Photo: Anatoly Menzhiliy / Shutterstock
More than a quarter of seafarers reported showing symptoms of of depression, according to a study of seafarers’ mental health presented this month during a Wellness at Sea conference this in London.
The study of more than 1,000 seafarers was carried out by international maritime charity Sailors’ Society and Yale University. More than one in six of the respondents coming from the UK.
According to the study, 26 percent reported they had felt “down, depressed or hopeless” on several days over the previous two weeks.
Not surprisingly, many seafarers said that isolation from their families and length of their contracts have a big impact on their health, but the quality and amount of food on board was also found to have an impact, the study showed.
Nearly half (45 per cent) of the seafarers who reported symptoms of depression said they had not asked anybody for help. While around one-third said they had turned to family or friends, only 21 percent said they had spoken to a colleague on board despite spending months on a ship with them.
Sailors’ Society’s Wellness at Sea conference brought maritime stakeholders together to discuss the importance of seafarer wellness, its impact on the industry and how to combat problems like depression.
Dan Thompson, 29, from London, had to take time out away from his job as a navigation officer due to depression. He spoke at the conference:
“The reason I became ill was primarily my job – the workload, the sleep deprivation and the pressures of the job.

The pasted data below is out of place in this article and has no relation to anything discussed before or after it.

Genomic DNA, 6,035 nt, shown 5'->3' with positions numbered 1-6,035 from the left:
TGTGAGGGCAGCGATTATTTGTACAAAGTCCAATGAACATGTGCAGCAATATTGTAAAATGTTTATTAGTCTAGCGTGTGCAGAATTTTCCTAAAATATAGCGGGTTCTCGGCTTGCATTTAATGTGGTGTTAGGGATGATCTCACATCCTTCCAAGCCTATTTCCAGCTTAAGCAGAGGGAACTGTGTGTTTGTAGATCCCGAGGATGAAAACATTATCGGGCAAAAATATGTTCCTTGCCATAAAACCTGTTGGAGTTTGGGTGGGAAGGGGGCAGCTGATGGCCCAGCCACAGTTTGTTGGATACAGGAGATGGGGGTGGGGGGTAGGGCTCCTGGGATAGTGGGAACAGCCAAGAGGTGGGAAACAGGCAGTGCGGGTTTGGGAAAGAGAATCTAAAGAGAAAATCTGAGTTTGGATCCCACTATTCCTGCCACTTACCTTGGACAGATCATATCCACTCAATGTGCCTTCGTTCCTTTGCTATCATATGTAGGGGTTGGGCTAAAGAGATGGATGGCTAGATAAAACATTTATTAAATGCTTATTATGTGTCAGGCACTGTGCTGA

“Having lived at sea I would anticipate the numbers of people suffering from depression to be even higher than those who admitted it in the survey.
“Our industry is generally more ‘macho’ than many others. The attitude is to just toughen up and get on with it. There is a fear of talking about it openly, of losing your job,” Thompson said.
Sailors’ Society works with seafarers in 91 ports around the world and offers counselling and support to those struggling with depression and other issues. Its Wellness at Sea coaching programme and app teach seafarers about wellness and give them practical tools to help them stay physically and mentally fit at sea.
Sailors’ Society Deputy CEO, Sandra Welch, commented: “Seafarers spend months on end at sea, facing some of the toughest conditions of any workforce – isolation, cramped living quarters, noise, heat, storms – sometimes they’re not even able to stomach the food on board.
“This report is a wake-up call to the industry about the huge impact this is having on seafarers’ mental health.
“We’re working with shipping companies to help them offer the best care to their employees, who are the life blood of the industry and our global economy.”
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